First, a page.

Today’s guest post comes from Lauren Fischer, Vice President, Corporate Affairs at Lilly Canada.
Who sets the price of a patented medicine in Canada? Whose role is it to
assess whether it’s affordable? And how do we ensure people continue to have access to new medicines? To address these questions, we must first distinguish between
price, value, and affordability.
The Patented Medicines Prices Review Board (PMPRB) regulates the Canadian prices of patented medicines. The PMPRB has the authority to determine a “non-excessive” price – in effect, a “ceiling price” for each patented medicine. This ceiling is the maximum price that can be charged for that medicine in Canada.
The value of medicine is often expressed as the number of Quality-Adjusted Life Years (or QALYs) it provides, on average. QALYs measure both the quantity and the quality of life. It’s the job of medicines to help people overcome the burden of a disease, and a medicine’s value is found in its ability to increase that quantity and/or quality of life.
The cost-effectiveness of a medicine is the amount it costs to use that medicine for its desired effect. Cost-effectiveness is often expressed as a cost-per-QALY, a number which health technology assessment bodies like CADTH and INESSS estimate using data and assumptions. There is no “universal” cost-per-QALY number for a given medicine: value assessments vary depending on the characteristics of the populations using the medicine. Because of their limitations, when making their assessments, experts at CADTH and INESSS supplement cost-per-QALY measures with additional measures of value.
Affordability is an assessment of the cost and value of one item in comparison to all the other things one might want to buy with the same budget. Affordability is about tradeoffs. Only the person evaluating those tradeoffs can make an accurate assessment of whether that purchase is affordable to them.
In Canada, we see some people going without and others seeking help paying for medicines they can’t afford. The affordability of medicines is a matter of public concern, and is weighted with ethical considerations. We share the government’s view that all Canadians should have access to the medicines they need without affordability standing as a barrier. That’s why innovative medicines companies are at the table with government drug plans, negotiating discounts of $1 billion annually below PMPRB mandated ceiling prices. Government drug plans provide coverage to Canada’s most vulnerable citizens: the elderly, people on social assistance and people with high drug costs in relation to their income. We offer significant rebates to these plans, because we share government’s desire to preferentially support people who need it most.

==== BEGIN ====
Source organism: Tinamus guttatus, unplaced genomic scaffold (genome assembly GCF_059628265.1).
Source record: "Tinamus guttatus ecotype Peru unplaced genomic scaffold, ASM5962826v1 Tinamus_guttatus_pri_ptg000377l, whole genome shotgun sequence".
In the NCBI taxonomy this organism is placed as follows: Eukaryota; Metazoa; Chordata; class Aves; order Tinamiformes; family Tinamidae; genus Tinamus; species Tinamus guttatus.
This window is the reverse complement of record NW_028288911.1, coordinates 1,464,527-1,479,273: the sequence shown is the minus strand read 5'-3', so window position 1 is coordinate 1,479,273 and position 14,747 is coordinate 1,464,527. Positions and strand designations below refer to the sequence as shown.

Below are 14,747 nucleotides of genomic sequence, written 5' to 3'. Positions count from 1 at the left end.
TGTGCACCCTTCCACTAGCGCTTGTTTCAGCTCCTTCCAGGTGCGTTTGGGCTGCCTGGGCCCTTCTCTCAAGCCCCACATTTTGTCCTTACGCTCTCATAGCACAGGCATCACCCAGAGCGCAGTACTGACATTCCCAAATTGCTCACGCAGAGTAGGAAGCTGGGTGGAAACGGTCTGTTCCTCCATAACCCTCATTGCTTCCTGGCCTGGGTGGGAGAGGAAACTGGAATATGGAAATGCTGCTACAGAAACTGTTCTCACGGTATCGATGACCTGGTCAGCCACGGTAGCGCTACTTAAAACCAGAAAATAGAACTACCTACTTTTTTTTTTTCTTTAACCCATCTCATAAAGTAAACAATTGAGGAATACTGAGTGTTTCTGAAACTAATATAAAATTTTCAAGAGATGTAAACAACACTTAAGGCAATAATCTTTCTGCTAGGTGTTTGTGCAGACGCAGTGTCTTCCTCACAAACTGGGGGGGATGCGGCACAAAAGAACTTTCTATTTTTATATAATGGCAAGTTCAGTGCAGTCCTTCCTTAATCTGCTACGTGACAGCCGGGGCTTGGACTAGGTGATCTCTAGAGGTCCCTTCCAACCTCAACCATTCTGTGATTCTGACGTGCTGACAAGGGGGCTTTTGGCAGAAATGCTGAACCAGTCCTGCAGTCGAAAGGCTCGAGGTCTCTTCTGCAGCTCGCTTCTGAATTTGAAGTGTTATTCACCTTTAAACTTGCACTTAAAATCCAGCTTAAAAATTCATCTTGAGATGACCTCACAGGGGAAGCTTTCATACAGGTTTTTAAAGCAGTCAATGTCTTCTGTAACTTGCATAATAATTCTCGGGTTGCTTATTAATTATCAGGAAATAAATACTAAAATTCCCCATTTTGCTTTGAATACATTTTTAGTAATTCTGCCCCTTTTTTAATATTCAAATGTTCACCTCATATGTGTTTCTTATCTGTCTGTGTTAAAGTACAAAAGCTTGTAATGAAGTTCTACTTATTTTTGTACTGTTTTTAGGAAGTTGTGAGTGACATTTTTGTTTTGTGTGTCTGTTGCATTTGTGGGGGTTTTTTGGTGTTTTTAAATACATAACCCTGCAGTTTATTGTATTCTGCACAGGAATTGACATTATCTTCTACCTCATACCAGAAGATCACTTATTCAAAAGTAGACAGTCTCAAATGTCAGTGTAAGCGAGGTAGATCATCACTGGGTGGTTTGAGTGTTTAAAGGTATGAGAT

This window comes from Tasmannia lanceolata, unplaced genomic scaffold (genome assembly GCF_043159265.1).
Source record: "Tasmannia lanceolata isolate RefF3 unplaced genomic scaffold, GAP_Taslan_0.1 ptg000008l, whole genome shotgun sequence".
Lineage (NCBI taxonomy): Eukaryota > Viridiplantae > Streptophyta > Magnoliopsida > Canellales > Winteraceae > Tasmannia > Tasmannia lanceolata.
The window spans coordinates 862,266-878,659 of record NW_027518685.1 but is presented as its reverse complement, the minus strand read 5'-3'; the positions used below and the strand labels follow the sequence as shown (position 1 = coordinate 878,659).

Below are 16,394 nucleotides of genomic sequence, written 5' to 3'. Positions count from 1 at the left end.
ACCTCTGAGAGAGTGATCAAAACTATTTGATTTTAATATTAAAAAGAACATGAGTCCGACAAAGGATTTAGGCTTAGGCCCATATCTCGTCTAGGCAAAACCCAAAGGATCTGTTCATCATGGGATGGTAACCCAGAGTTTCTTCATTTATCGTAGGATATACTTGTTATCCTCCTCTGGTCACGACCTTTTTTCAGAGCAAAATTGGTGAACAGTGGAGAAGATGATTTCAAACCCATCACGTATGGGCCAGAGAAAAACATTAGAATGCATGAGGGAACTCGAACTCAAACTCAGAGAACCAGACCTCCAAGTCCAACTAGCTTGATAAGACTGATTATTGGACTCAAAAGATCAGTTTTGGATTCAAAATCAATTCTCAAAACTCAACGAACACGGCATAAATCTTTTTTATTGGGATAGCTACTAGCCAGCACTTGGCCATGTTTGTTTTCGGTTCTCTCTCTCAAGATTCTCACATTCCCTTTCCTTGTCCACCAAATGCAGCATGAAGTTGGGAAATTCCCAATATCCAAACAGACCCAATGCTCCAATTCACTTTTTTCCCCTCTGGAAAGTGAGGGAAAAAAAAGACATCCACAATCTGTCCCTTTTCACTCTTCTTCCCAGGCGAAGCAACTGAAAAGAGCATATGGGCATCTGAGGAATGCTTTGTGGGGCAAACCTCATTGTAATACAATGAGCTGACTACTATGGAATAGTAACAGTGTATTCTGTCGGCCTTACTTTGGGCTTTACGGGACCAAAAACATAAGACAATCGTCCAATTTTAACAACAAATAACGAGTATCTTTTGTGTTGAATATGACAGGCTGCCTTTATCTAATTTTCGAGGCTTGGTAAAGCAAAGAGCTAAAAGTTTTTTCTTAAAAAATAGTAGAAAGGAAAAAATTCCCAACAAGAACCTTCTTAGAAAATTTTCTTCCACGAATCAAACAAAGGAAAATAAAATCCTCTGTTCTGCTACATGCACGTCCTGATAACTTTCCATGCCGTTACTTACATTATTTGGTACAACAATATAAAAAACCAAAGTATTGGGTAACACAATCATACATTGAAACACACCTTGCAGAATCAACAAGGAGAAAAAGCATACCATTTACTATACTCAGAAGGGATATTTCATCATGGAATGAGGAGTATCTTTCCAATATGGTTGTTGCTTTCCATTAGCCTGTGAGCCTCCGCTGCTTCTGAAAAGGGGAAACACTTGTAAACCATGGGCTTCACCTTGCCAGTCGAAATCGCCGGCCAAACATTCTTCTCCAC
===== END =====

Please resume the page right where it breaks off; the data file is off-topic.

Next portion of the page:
In the coming weeks, we’ll write more about this topic. The distinctions between price, cost-effectiveness, value, and affordability are important, and despite that, these concepts are often conflated. One example: Health Canada is proposing changes to the way the prices of medicines are regulated as a way to address affordability. They’re seeking input, and we hope you’ll provide yours.
While we support the government’s desire to increase the affordability, accessibility and appropriate use of prescription medicines, we see different ways to keep our healthcare system working for Canadians. And we’re eager to partner with government and stakeholders on solutions.